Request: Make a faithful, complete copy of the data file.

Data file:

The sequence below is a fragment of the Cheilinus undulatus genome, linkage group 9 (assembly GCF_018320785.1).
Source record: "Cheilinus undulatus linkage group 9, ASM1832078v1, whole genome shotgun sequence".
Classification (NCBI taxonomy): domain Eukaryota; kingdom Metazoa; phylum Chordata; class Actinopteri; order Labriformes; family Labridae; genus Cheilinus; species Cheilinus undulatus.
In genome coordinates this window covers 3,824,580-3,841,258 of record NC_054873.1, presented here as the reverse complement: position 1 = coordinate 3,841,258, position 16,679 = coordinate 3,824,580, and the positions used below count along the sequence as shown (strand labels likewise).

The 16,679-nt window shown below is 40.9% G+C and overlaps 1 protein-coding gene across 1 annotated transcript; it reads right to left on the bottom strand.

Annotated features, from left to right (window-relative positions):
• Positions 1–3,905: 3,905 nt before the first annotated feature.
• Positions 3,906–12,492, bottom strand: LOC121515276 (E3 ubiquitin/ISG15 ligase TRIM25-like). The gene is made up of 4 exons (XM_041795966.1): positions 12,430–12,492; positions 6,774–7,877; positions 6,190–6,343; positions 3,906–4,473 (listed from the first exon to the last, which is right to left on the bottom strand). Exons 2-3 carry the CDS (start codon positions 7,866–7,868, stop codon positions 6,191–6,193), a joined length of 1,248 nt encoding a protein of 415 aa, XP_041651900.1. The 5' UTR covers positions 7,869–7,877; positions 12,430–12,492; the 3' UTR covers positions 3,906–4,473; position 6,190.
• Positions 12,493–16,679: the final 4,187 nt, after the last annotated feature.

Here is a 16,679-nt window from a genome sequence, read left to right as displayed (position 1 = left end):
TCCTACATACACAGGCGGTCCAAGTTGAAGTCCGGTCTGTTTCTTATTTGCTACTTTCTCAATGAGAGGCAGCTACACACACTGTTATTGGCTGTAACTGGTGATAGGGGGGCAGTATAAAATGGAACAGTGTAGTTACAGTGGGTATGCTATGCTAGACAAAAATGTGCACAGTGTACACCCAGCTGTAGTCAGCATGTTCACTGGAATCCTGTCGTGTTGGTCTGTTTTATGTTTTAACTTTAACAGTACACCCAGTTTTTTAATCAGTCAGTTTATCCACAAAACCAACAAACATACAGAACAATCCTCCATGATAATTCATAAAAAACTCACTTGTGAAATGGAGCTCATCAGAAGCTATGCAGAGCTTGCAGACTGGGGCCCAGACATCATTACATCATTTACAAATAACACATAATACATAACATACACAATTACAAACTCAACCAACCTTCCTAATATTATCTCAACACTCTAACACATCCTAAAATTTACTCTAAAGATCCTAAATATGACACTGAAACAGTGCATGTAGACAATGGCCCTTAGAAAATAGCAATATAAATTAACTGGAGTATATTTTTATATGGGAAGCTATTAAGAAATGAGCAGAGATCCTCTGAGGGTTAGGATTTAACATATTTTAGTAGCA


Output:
The sequence below is a fragment of the Cheilinus undulatus genome, linkage group 9 (assembly GCF_018320785.1).
Source record: "Cheilinus undulatus linkage group 9, ASM1832078v1, whole genome shotgun sequence".
Classification (NCBI taxonomy): domain Eukaryota; kingdom Metazoa; phylum Chordata; class Actinopteri; order Labriformes; family Labridae; genus Cheilinus; species Cheilinus undulatus.
In genome coordinates this window covers 3,824,580-3,841,258 of record NC_054873.1, presented here as the reverse complement: position 1 = coordinate 3,841,258, position 16,679 = coordinate 3,824,580, and the positions used below count along the sequence as shown (strand labels likewise).

The 16,679-nt window shown below is 40.9% G+C and overlaps 1 protein-coding gene across 1 annotated transcript; it reads right to left on the bottom strand.

Annotated features, from left to right (window-relative positions):
• Positions 1–3,905: 3,905 nt before the first annotated feature.
• Positions 3,906–12,492, bottom strand: LOC121515276 (E3 ubiquitin/ISG15 ligase TRIM25-like). The gene is made up of 4 exons (XM_041795966.1): positions 12,430–12,492; positions 6,774–7,877; positions 6,190–6,343; positions 3,906–4,473 (listed from the first exon to the last, which is right to left on the bottom strand). Exons 2-3 carry the CDS (start codon positions 7,866–7,868, stop codon positions 6,191–6,193), a joined length of 1,248 nt encoding a protein of 415 aa, XP_041651900.1. The 5' UTR covers positions 7,869–7,877; positions 12,430–12,492; the 3' UTR covers positions 3,906–4,473; position 6,190.
• Positions 12,493–16,679: the final 4,187 nt, after the last annotated feature.

Here is a 16,679-nt window from a genome sequence, read left to right as displayed (position 1 = left end):
TCCTACATACACAGGCGGTCCAAGTTGAAGTCCGGTCTGTTTCTTATTTGCTACTTTCTCAATGAGAGGCAGCTACACACACTGTTATTGGCTGTAACTGGTGATAGGGGGGCAGTATAAAATGGAACAGTGTAGTTACAGTGGGTATGCTATGCTAGACAAAAATGTGCACAGTGTACACCCAGCTGTAGTCAGCATGTTCACTGGAATCCTGTCGTGTTGGTCTGTTTTATGTTTTAACTTTAACAGTACACCCAGTTTTTTAATCAGTCAGTTTATCCACAAAACCAACAAACATACAGAACAATCCTCCATGATAATTCATAAAAAACTCACTTGTGAAATGGAGCTCATCAGAAGCTATGCAGAGCTTGCAGACTGGGGCCCAGACATCATTACATCATTTACAAATAACACATAATACATAACATACACAATTACAAACTCAACCAACCTTCCTAATATTATCTCAACACTCTAACACATCCTAAAATTTACTCTAAAGATCCTAAATATGACACTGAAACAGTGCATGTAGACAATGGCCCTTAGAAAATAGCAATATAAATTAACTGGAGTATATTTTTATATGGGAAGCTATTAAGAAATGAGCAGAGATCCTCTGAGGGTTAGGATTTAACATATTTTAGTAGCA